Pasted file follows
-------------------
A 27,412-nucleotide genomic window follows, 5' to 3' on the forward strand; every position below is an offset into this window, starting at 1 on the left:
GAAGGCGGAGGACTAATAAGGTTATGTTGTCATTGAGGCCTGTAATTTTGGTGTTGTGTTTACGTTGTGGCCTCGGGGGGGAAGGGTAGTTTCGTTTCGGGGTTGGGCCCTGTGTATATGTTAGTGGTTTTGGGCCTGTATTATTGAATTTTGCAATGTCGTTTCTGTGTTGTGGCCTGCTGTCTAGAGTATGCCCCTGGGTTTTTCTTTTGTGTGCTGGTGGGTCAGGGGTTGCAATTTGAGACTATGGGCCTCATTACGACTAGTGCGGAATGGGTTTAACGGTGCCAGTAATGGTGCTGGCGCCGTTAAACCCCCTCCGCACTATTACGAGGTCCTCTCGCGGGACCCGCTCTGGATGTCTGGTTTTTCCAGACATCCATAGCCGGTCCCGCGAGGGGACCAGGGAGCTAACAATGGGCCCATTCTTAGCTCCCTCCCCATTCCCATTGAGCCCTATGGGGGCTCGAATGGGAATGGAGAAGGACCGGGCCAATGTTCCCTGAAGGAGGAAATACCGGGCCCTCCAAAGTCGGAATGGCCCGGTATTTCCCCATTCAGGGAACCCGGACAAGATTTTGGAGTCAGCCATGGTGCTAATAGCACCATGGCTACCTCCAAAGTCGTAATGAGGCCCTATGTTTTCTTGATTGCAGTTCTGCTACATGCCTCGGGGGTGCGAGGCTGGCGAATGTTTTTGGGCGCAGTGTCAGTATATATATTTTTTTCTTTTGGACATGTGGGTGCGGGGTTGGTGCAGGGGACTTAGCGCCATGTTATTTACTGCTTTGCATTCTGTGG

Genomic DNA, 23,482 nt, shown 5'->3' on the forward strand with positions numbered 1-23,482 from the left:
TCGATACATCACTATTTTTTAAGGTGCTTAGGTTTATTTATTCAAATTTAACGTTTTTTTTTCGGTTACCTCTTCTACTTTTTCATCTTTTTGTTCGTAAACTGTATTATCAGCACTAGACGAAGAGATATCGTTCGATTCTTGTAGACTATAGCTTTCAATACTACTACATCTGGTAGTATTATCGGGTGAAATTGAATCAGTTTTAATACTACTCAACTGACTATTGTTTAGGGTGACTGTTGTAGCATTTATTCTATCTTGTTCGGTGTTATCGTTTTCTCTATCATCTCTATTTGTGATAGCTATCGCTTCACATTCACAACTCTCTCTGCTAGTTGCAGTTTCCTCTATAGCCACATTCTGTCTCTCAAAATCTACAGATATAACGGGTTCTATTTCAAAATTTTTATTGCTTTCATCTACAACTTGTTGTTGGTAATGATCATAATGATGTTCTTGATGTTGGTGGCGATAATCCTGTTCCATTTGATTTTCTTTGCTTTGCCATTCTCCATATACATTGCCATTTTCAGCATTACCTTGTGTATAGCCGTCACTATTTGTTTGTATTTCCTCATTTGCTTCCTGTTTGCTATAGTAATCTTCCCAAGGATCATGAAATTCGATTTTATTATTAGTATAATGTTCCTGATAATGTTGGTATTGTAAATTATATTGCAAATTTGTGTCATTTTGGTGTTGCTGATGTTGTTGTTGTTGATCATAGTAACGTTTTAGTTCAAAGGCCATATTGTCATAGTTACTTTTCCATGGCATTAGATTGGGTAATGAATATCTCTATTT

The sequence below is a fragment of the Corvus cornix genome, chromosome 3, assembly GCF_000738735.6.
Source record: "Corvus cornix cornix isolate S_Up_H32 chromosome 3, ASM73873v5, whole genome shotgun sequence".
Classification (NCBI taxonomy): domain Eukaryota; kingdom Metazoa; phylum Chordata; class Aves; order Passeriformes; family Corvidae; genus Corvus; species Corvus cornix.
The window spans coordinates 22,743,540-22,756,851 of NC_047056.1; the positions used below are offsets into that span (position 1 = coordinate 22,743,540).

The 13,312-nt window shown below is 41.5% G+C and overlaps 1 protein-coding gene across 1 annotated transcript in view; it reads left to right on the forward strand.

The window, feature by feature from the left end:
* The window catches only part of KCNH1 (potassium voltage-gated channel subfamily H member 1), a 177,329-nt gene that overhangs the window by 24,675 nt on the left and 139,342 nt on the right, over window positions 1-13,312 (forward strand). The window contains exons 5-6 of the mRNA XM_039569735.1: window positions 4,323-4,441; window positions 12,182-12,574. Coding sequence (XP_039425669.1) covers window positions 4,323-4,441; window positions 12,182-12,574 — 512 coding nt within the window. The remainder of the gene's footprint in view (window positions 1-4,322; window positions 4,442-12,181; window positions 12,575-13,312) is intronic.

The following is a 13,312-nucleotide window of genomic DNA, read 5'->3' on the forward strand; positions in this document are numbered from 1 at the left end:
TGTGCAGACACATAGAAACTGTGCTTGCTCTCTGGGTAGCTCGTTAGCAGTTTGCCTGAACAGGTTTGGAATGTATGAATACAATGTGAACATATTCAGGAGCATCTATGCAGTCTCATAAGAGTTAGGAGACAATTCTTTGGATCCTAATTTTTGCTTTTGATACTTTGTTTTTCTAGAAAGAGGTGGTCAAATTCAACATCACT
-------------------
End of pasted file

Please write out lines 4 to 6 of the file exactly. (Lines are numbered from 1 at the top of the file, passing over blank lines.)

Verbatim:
TCGATACATCACTATTTTTTAAGGTGCTTAGGTTTATTTATTCAAATTTAACGTTTTTTTTTCGGTTACCTCTTCTACTTTTTCATCTTTTTGTTCGTAAACTGTATTATCAGCACTAGACGAAGAGATATCGTTCGATTCTTGTAGACTATAGCTTTCAATACTACTACATCTGGTAGTATTATCGGGTGAAATTGAATCAGTTTTAATACTACTCAACTGACTATTGTTTAGGGTGACTGTTGTAGCATTTATTCTATCTTGTTCGGTGTTATCGTTTTCTCTATCATCTCTATTTGTGATAGCTATCGCTTCACATTCACAACTCTCTCTGCTAGTTGCAGTTTCCTCTATAGCCACATTCTGTCTCTCAAAATCTACAGATATAACGGGTTCTATTTCAAAATTTTTATTGCTTTCATCTACAACTTGTTGTTGGTAATGATCATAATGATGTTCTTGATGTTGGTGGCGATAATCCTGTTCCATTTGATTTTCTTTGCTTTGCCATTCTCCATATACATTGCCATTTTCAGCATTACCTTGTGTATAGCCGTCACTATTTGTTTGTATTTCCTCATTTGCTTCCTGTTTGCTATAGTAATCTTCCCAAGGATCATGAAATTCGATTTTATTATTAGTATAATGTTCCTGATAATGTTGGTATTGTAAATTATATTGCAAATTTGTGTCATTTTGGTGTTGCTGATGTTGTTGTTGTTGATCATAGTAACGTTTTAGTTCAAAGGCCATATTGTCATAGTTACTTTTCCATGGCATTAGATTGGGTAATGAATATCTCTATTT

The sequence below is a fragment of the Corvus cornix genome, chromosome 3, assembly GCF_000738735.6.
Source record: "Corvus cornix cornix isolate S_Up_H32 chromosome 3, ASM73873v5, whole genome shotgun sequence".